By Alissa de Carbonnel
MOSCOW (Reuters) - Vladimir Putin's opponents plan a "million-man march" in Moscow on Sunday to revive their flagging protest movement and renew pressure on Russia's supreme leader on the eve of his return to the presidency.
But the opposition leaders' first attempt to organize a big rally for two months could fall flat because protests against Putin have lost momentum since his election victory on March 4.
Many Russians are angry that Putin is extending his already 12-year domination of Russia and fear he will stifle political and economic reform, but numbers could be thin because it is a holiday weekend when Russians love to head for the countryside.
Although weeks of demonstrations until March won only limited concessions from Putin, the opposition wants to show it is still a force to be reckoned with before he is sworn in on Monday for a six-year, third term as head of state.
"Putin was illegitimately elected ... We cannot stay silent and watch this disgrace," said Boris Nemtsov, a liberal opposition leader, referring to the allegations of electoral fraud that sparked the protests.
"People who are not indifferent will come to show Putin his inauguration is not a national holiday like he thinks, like a coronation, it is the funeral of honest politics."
Putin has dismissed the allegations that widespread fraud helped him win the presidential election and secured victory for his United Russia party in a parliamentary poll in December.
Users of social networking sites reported attempts by the authorities in towns outside Moscow to prevent opposition supporters coming to the capital.
They said some activists were detained by police for petty questioning, and that some received phone calls from police suggesting they should abstain from travelling to Moscow. The reports of intimidation could not be independently confirmed.
Outgoing President Dmitry Medvedev has pushed only limited political reforms through parliament following the protests, which at their height attracted tens of thousands of people in Moscow and St Petersburg but did not spread outside big cities.
But the demonstrations have deprived Putin of his aura of invincibility and opposition candidates have been trying to get a foothold on power in municipal elections, encouraged by setbacks suffered by United Russia in recent mayoral races.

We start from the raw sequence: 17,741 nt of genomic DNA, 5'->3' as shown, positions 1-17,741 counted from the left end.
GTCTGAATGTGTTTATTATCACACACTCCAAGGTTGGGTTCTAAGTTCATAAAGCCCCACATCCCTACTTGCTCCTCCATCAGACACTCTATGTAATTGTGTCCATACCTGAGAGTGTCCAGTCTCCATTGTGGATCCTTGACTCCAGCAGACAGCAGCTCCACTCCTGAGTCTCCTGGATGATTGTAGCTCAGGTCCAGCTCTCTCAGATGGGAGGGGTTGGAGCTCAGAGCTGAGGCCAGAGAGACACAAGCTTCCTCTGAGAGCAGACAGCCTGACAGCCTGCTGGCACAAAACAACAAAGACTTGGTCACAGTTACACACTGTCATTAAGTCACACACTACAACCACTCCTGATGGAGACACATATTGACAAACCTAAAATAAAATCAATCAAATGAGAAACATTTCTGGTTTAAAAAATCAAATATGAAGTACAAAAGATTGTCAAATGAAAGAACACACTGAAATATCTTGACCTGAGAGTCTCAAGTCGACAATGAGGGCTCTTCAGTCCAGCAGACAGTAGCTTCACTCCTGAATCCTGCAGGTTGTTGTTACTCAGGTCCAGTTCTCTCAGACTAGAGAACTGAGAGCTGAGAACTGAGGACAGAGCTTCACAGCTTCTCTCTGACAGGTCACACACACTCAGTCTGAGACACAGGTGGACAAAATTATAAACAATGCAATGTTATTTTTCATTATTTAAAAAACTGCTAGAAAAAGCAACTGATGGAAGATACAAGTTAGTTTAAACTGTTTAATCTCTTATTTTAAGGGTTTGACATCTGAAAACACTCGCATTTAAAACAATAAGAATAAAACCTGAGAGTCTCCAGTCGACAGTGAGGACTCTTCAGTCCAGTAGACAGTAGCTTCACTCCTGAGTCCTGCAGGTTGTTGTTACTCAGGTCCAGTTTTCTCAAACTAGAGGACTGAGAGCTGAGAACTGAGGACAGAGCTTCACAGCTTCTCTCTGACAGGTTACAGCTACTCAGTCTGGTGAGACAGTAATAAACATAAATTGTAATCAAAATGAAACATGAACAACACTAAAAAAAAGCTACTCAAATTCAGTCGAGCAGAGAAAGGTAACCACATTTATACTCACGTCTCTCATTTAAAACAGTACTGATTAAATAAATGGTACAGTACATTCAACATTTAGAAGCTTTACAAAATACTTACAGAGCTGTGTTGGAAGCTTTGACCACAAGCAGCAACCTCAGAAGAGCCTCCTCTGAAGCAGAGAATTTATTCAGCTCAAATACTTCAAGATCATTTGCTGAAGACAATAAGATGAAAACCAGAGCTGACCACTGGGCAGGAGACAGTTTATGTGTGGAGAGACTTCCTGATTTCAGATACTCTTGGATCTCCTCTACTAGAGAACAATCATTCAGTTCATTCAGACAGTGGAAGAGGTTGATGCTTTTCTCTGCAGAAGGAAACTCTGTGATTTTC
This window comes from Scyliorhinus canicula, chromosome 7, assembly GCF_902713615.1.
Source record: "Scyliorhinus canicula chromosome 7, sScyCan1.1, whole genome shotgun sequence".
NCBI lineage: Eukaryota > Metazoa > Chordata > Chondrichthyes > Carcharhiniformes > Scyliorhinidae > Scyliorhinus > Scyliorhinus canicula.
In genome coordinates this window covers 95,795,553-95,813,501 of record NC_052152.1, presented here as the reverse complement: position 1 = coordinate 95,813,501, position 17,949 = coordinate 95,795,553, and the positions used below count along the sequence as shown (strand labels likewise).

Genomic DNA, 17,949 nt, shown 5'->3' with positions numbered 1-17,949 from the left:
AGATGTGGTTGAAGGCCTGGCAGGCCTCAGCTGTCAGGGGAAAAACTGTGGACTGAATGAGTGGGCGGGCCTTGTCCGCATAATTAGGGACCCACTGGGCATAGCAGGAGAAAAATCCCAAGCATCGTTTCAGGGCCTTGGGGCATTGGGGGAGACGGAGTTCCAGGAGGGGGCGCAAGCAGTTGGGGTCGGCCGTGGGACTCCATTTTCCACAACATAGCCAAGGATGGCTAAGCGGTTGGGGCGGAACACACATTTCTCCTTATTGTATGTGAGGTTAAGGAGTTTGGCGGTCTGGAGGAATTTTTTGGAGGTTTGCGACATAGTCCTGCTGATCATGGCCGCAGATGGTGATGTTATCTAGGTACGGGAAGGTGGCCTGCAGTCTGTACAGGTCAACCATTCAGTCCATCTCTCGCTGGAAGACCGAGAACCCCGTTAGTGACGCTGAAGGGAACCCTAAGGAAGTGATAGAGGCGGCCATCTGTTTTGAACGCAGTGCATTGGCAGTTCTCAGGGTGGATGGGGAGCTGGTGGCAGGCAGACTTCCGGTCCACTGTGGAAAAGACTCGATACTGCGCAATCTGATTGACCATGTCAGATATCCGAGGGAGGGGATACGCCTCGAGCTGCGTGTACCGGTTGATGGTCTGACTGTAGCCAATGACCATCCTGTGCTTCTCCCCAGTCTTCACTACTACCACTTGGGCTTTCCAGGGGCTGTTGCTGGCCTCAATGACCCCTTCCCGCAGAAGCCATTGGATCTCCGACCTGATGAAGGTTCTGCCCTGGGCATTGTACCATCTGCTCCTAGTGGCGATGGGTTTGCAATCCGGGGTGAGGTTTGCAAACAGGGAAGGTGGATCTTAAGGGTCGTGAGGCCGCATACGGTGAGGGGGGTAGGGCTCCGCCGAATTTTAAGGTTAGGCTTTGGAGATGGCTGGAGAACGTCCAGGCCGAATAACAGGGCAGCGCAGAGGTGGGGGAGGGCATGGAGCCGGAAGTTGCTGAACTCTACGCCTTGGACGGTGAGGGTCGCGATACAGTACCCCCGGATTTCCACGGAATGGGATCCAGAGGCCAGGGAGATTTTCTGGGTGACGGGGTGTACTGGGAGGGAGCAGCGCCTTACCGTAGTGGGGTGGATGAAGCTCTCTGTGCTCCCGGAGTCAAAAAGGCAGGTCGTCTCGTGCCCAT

LACK OF CLEAR GOALS
City authorities have approved a march by up to 5,000 people to a square across the Moscow river from the Kremlin.
The organizers hope many more will show up but their goals are not clear to everyone now Putin is coming back as president after four years as prime minister, a post he took because of a constitutional ban on three successive terms as president.
"The time for mass demonstrations has passed in the absence of political events that can provoke mass indignation, only local issues remain," said Alexei Mukhin, an analyst with the Moscow-based Centre for Political Information.
"I don't expect a million, that's for sure ... Not to mention that 'May-time barbecues' is a magical term that makes any attempt to hold a mass demonstration unsuccessful," he said, referring to Russians' love of getting out into the country.
Alexei Navalny has sought to rally support by drawing attention to the Kremlin's decision to award a state medal to the head of the Central Election Commission, Vladimir Churov.
Much of the criticism of the conduct of the December and March elections was aimed at Churov, whom the opposition dubbed "the magician".
Media was excluded from the award ceremony at the Kremlin on Thursday and news of Churov's medal was leaked to state news agency RIA by a source in the election commission. The award was a slap in the face for the opposition.
"What other cause or reason do you need to come out against such authorities?" Navalny wrote in a blog, calling on people to join Sunday's protest.
In response to the planned demonstration, pro-Putin supporters have announced their own rally, saying they expect 50,000 people to gather at a park in southeast Moscow.
A computer hacker group, Anonymous, has said it will stage its own protest by attacking government websites to show their opposition to Putin's return.
(Editing by Timothy Heritage)